Battle of Peachtree Creek (July 20, 1864)

Updated: December 30, 2010

The Battle of Peachtree Creek was a military engagement between Union forces commanded by Major General George H. Thomas and Confederate forces commanded by General John B. Hood during the Atlanta Campaign of the American Civil War. The encounter took place in Fulton County, on the outskirts of Atlanta, Georgia on July 20, 1864.

In late November 1863, Union forces commanded by Major General Ulysses S. Grant successfully lifted Confederate General Joseph E. Johnston's siege of Chattanooga, Tennessee. Union victories at Lookout Mountain (November 24) and Missionary Ridge (November 25) forced Johnston to withdraw thirty miles south to near Dalton, Georgia. 

After the Federal breakout from Chattanooga, Grant was promoted to the special rank of Lieutenant General and placed in command of all Union armies. Grant moved his headquarters to Washington, DC, leaving his trusted subordinate, Major General William T. Sherman, in command of Federal operations in the Western Theater. Grant's primary military strategy was a coordinated effort to attack and defeat the two main Confederate armies in the field, Robert E. Lee's Army of Northern Virginia in the east, and Joseph E. Johnston's Army of Tennessee in the west. On May 5, 1864, Grant launched his Overland Campaign against Lee in Virginia. Two days later, Sherman led three armies, the Army of the Tennessee, commanded by Major General James B. McPherson; the Army of the Ohio, commanded by Major General John M. Schofield; and the Army of the Cumberland, commanded by Major General George H. Thomas, out of Tennessee in pursuit of Johnston's army in northern Georgia.

Throughout the summer of 1864, the Confederate and Union armies engaged in a series of battles between Dalton and Atlanta in northern Georgia. Most of the fighting occurred at places on or near the Western and Atlantic Railroad, which connected Chattanooga and Atlanta. Both sides depended on the railway for supplies throughout the campaign. In a pattern that was often repeated, Sherman employed flanking movements that threatened the railway to Johnston's rear, forcing the Confederate commander to retreat south in order to protect his supply lines. 

By mid-July, Sherman had driven Johnston's army to the outskirts of Atlanta. Southerners, in general, and Jefferson Davis, in particular, had grown weary of Johnston's strategy of retreat. On July 17, 1864, the Confederate President relieved Johnston of his command, replacing him with General John Bell Hood. Known as an aggressive fighter, Hood was a veteran officer with a reputation for personal bravery who had been severely wounded at the Battle of Gettysburg (July 1-3, 1863) and the Battle of Chickamauga (September 19-20, 1863). General Hood wasted little time in responding to Southerners' calls for action. 

When Sherman began his final push toward Atlanta, he divided his forces, sending Thomas's Army of the Cumberland directly toward the city and ordering Schofield's Army of the Ohio and McPherson's Army of the Tennessee around Atlanta to the east. Hood viewed this as an opportunity to strike a blow for the Confederacy. In order to approach Atlanta, Thomas's army had to cross Peachtree Creek in several places. Johnston had been aware of that while still in command and had devised a plan to attack Thomas's soldiers at the time of the crossing. When the crossing took place on July 20, Hood implemented Johnston's plan. Unfortunately for the Southerners, Thomas's army had already crossed the creek when the attack began at about 4:00 p.m., instead of the planned time of 1 p.m. The assault initially showed some promise, but the Federals were able to hold their ground, eventually punishing the Rebels with high casualties. The Battle of Peachtree Creek cost the Confederacy nearly 5,000 men killed, wounded, and captured or missing, compared to about 1,700 for the Union.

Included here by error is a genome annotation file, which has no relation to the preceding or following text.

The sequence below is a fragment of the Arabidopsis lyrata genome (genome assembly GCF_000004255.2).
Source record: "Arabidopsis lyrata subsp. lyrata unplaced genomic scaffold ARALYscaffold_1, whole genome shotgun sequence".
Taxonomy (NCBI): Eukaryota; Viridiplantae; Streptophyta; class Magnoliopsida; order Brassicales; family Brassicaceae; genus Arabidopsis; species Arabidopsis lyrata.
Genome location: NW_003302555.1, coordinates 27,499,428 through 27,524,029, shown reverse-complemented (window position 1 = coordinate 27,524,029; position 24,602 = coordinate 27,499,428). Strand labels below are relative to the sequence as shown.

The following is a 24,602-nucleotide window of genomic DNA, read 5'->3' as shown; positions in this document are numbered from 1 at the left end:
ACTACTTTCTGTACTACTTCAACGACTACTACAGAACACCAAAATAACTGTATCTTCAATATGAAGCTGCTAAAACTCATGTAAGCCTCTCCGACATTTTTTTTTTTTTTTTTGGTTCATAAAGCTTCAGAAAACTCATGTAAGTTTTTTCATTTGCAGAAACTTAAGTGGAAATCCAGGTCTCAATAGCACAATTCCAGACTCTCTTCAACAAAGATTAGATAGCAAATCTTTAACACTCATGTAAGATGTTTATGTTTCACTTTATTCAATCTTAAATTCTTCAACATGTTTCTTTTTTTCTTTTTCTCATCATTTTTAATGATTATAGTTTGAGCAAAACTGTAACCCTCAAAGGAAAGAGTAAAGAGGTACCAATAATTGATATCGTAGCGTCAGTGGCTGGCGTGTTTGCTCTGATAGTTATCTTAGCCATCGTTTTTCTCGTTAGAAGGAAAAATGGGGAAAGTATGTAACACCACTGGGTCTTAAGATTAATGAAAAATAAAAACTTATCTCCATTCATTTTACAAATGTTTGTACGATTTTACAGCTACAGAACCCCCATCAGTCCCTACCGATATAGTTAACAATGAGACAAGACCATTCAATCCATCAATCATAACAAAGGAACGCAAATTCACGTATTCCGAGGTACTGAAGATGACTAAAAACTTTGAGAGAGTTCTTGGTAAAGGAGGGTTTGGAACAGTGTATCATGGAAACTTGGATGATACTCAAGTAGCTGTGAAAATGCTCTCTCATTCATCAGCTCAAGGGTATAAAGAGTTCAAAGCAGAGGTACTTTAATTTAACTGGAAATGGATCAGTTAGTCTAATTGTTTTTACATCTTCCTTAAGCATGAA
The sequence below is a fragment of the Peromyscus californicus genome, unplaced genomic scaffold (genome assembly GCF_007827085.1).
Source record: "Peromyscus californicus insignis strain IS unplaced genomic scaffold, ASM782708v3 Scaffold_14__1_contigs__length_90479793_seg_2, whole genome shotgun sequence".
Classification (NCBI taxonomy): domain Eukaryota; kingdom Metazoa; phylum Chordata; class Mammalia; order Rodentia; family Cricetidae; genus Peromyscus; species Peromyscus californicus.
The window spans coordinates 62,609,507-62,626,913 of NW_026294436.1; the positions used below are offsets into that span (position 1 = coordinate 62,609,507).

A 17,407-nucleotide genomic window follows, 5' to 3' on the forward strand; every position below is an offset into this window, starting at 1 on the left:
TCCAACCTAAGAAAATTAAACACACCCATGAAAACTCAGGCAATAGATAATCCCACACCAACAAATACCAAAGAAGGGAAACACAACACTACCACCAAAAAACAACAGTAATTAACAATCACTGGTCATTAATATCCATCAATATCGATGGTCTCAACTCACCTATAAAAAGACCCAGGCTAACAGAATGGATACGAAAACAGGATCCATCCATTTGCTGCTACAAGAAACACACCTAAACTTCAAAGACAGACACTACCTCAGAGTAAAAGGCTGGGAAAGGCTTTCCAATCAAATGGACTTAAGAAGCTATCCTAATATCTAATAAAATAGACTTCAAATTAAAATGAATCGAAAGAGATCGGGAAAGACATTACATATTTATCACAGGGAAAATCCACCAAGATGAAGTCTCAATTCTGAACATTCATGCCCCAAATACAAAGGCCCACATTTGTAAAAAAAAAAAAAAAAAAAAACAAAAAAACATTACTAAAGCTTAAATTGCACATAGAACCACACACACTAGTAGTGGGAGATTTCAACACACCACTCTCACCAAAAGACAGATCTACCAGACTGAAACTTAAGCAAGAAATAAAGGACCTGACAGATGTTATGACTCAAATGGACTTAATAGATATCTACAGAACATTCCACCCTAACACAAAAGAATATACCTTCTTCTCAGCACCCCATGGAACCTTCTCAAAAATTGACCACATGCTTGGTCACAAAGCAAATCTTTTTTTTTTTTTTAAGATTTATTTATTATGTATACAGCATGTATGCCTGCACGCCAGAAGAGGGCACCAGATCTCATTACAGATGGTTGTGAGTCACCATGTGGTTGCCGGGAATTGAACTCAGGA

Ohio units that participated in the Battle of Peachtree Creek included:

Infantry units:

  • 2nd Regiment Ohio Volunteer Infantry
  • 5th Regiment Ohio Volunteer Infantry
  • 7th Regiment Ohio Volunteer Infantry
  • 15th Regiment Ohio Volunteer Infantry
  • 21st Regiment Ohio Volunteer Infantry
  • 29th Regiment Ohio Volunteer Infantry
  • 33rd Regiment Ohio Volunteer Infantry
  • 40th Regiment Ohio Volunteer Infantry
  • 49th Regiment Ohio Volunteer Infantry
  • 51st Regiment Ohio Volunteer Infantry
  • 52nd Regiment Ohio Volunteer Infantry
  • 55th Regiment Ohio Volunteer Infantry
  • 61st Regiment Ohio Volunteer Infantry
  • 64th Regiment Ohio Volunteer Infantry
  • 66th Regiment Ohio Volunteer Infantry
  • 73rd Regiment Ohio Volunteer Infantry
  • 74th Regiment Ohio Volunteer Infantry
  • 79th Regiment Ohio Volunteer Infantry
  • 82nd Regiment Ohio Volunteer Infantry
  • 90th Regiment Ohio Volunteer Infantry
  • 94th Regiment Ohio Volunteer Infantry
  • 97th Regiment Ohio Volunteer Infantry
  • 98th Regiment Ohio Volunteer Infantry
  • 101st Regiment Ohio Volunteer Infantry
  • 108th Regiment Ohio Volunteer Infantry
  • 113th Regiment Ohio Volunteer Infantry
  • 121st Regiment Ohio Volunteer Infantry
  • 124th Regiment Ohio Volunteer Infantry
  • 125th Regiment Ohio Volunteer Infantry

Artillery units:

  • Battery A, 1st Ohio Light Artillery Regiment
  • Battery C, 1st Ohio Light Artillery Regiment
  • Battery I, 1st Ohio Light Artillery Regiment
  • 6th Ohio Light Artillery Battery

 

Cite this Entry

MLA Style

"Battle of Peachtree Creek," Ohio Civil War Central, 2017, Ohio Civil War Central. 21 Nov 2017 <http://www.ohiocivilwarcentral.com/entry.php?rec=151>

APA Style

"Battle of Peachtree Creek." (2017) In Ohio Civil War Central, Retrieved November 21, 2017, from Ohio Civil War Central: http://www.ohiocivilwarcentral.com/entry.php?rec=151

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